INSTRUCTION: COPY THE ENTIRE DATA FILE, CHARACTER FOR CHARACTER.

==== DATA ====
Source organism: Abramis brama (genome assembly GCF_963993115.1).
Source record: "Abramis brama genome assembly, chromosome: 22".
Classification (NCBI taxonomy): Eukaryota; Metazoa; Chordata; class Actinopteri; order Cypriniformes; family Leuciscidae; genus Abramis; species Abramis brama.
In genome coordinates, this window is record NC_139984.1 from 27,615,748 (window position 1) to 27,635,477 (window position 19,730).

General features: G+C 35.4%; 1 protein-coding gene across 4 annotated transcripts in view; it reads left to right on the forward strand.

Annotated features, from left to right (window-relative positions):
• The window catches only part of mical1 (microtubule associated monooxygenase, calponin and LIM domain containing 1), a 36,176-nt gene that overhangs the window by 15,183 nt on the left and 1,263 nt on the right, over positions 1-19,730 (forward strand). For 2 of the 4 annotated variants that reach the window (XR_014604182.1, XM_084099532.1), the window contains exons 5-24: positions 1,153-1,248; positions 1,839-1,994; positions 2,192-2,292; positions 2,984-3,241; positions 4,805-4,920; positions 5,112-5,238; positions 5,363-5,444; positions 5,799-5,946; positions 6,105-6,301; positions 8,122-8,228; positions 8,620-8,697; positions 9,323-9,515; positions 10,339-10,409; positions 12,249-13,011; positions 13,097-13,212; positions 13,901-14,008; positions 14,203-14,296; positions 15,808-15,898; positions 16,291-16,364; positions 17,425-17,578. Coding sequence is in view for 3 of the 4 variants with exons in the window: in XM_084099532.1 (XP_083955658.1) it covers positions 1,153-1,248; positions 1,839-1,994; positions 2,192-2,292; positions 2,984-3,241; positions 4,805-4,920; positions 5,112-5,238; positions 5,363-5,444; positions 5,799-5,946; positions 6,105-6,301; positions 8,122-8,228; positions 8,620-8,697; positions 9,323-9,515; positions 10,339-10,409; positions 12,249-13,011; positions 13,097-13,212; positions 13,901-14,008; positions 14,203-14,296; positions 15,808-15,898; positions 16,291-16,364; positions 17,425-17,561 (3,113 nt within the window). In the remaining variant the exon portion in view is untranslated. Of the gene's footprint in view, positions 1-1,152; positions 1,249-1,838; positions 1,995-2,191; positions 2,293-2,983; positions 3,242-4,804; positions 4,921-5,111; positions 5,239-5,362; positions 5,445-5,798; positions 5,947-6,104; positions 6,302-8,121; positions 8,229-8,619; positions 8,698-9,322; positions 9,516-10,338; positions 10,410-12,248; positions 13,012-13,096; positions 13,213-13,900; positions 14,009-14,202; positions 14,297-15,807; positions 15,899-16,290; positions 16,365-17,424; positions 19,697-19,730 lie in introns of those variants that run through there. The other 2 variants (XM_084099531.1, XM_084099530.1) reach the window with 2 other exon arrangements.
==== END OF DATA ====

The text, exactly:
Source organism: Abramis brama (genome assembly GCF_963993115.1).
Source record: "Abramis brama genome assembly, chromosome: 22".
Classification (NCBI taxonomy): Eukaryota; Metazoa; Chordata; class Actinopteri; order Cypriniformes; family Leuciscidae; genus Abramis; species Abramis brama.
In genome coordinates, this window is record NC_139984.1 from 27,615,748 (window position 1) to 27,635,477 (window position 19,730).

General features: G+C 35.4%; 1 protein-coding gene across 4 annotated transcripts in view; it reads left to right on the forward strand.

Annotated features, from left to right (window-relative positions):
• The window catches only part of mical1 (microtubule associated monooxygenase, calponin and LIM domain containing 1), a 36,176-nt gene that overhangs the window by 15,183 nt on the left and 1,263 nt on the right, over positions 1-19,730 (forward strand). For 2 of the 4 annotated variants that reach the window (XR_014604182.1, XM_084099532.1), the window contains exons 5-24: positions 1,153-1,248; positions 1,839-1,994; positions 2,192-2,292; positions 2,984-3,241; positions 4,805-4,920; positions 5,112-5,238; positions 5,363-5,444; positions 5,799-5,946; positions 6,105-6,301; positions 8,122-8,228; positions 8,620-8,697; positions 9,323-9,515; positions 10,339-10,409; positions 12,249-13,011; positions 13,097-13,212; positions 13,901-14,008; positions 14,203-14,296; positions 15,808-15,898; positions 16,291-16,364; positions 17,425-17,578. Coding sequence is in view for 3 of the 4 variants with exons in the window: in XM_084099532.1 (XP_083955658.1) it covers positions 1,153-1,248; positions 1,839-1,994; positions 2,192-2,292; positions 2,984-3,241; positions 4,805-4,920; positions 5,112-5,238; positions 5,363-5,444; positions 5,799-5,946; positions 6,105-6,301; positions 8,122-8,228; positions 8,620-8,697; positions 9,323-9,515; positions 10,339-10,409; positions 12,249-13,011; positions 13,097-13,212; positions 13,901-14,008; positions 14,203-14,296; positions 15,808-15,898; positions 16,291-16,364; positions 17,425-17,561 (3,113 nt within the window). In the remaining variant the exon portion in view is untranslated. Of the gene's footprint in view, positions 1-1,152; positions 1,249-1,838; positions 1,995-2,191; positions 2,293-2,983; positions 3,242-4,804; positions 4,921-5,111; positions 5,239-5,362; positions 5,445-5,798; positions 5,947-6,104; positions 6,302-8,121; positions 8,229-8,619; positions 8,698-9,322; positions 9,516-10,338; positions 10,410-12,248; positions 13,012-13,096; positions 13,213-13,900; positions 14,009-14,202; positions 14,297-15,807; positions 15,899-16,290; positions 16,365-17,424; positions 19,697-19,730 lie in introns of those variants that run through there. The other 2 variants (XM_084099531.1, XM_084099530.1) reach the window with 2 other exon arrangements.